Epidural or Drug-Free Birth?

Should you get an epidural or go drug free? To help you decide, read the story of two very different deliveries.

Going Au Naturel

pregnant woman in hospital gown

Blend Images/Veer

Story of Jennifer L.W. Fink

Early in their pregnancy, my brother and sister-in-law announced their birth plan. My sister-in-law summed it up for me with one word: "Drugs!" My brother shrugged. "She has a low pain tolerance," he said.

Before she experienced a single contraction, my brother's wife decided to use pain medication during labor, a choice made by thousands of American couples each day. And why not? With childbirth widely acknowledged as one of the most intensely painful experiences known to humankind, why would someone choose to give birth without drugs? How about because it's more comfortable! As counterintuitive as it sounds, my drug-free third labor was far more comfortable -- and empowering -- than my epidural-assisted first labor, or my narcotics-assisted second birth.

Natural childbirth is definitely not common in our society. C-sections, inductions, and epidurals are closer to the norm today, and many women consider any labor that ends in a vaginal delivery "natural childbirth." The idea of a woman laboring undisturbed, without drugs, seems almost quaint -- if not downright backward -- to a lot of women.

My first birth was fairly typical. I spent most of my labor just wanting it to be over. It hurt. I wanted the pain to stop. I certainly didn't want it to get worse. When my doctor suggested breaking my water 12 hours into my labor to "get things going," I agreed. Anything to speed it up!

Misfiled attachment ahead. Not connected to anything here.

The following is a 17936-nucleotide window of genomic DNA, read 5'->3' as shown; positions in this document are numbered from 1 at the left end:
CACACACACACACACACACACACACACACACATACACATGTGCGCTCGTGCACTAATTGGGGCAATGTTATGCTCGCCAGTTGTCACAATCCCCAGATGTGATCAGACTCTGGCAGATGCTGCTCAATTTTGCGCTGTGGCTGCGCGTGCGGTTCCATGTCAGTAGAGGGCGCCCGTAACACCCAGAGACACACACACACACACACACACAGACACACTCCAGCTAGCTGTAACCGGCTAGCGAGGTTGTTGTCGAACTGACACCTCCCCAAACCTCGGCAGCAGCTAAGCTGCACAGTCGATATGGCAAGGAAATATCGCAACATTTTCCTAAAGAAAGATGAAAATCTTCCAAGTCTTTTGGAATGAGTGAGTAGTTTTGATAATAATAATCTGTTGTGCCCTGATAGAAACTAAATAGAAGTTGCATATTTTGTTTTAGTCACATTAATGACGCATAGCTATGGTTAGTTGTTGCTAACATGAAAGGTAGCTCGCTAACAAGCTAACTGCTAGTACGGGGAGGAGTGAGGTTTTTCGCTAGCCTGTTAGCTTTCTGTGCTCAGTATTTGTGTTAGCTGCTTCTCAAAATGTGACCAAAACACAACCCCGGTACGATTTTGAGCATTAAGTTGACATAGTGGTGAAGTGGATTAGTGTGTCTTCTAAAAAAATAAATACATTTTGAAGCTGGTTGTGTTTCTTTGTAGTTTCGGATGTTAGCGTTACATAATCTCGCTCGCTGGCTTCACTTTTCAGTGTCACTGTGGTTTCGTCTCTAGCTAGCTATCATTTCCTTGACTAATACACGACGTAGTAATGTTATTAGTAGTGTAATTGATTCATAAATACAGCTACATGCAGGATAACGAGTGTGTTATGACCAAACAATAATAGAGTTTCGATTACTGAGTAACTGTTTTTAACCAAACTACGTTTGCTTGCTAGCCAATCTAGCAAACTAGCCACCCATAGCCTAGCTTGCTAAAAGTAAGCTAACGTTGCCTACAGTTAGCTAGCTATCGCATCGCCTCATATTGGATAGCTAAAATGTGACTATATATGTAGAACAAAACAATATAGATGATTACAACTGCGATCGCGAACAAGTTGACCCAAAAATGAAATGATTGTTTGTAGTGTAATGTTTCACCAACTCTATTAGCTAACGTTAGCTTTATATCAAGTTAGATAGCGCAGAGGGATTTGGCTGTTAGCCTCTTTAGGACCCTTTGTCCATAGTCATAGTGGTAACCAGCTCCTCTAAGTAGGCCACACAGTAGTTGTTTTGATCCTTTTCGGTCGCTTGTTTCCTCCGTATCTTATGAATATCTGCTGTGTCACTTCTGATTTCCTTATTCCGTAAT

Learning a Lesson

Although I'm a registered nurse, I didn't realize then how much one intervention would affect the course of my entire labor. But I knew that breaking my water would make my contractions more intense, so I insisted on an epidural. The cascade of interventions had begun. Soon I had an external fetal monitor around my middle, an epidural in my back, an IV in my left arm, and a blood pressure cuff around my right arm. When the doctor determined that a full bladder was blocking the baby's descent, they inserted a catheter. And when my baby's heart rate dropped while I was pushing, they strapped an oxygen mask to my face and used forceps to pull my son into the world. My back ached for days at the epidural insertion site, my hand was sore from the IV, and I couldn't sit normally for weeks. I didn't feel like myself for almost a month.

Later, I couldn't help but wonder, What if I'd never let the doctor break my water or had the epidural? I started to read books such as The Birth Book by Dr. Sears, and Natural Childbirth the Bradley Way. What I learned made sense to me: When you work with your body instead of fighting it, labor is marvelously efficient. I learned that each intervention has side effects, often leading to more interventions, a fact supported by my own experience.

Labor & Delivery: Epidurals
Labor & Delivery: Epidurals

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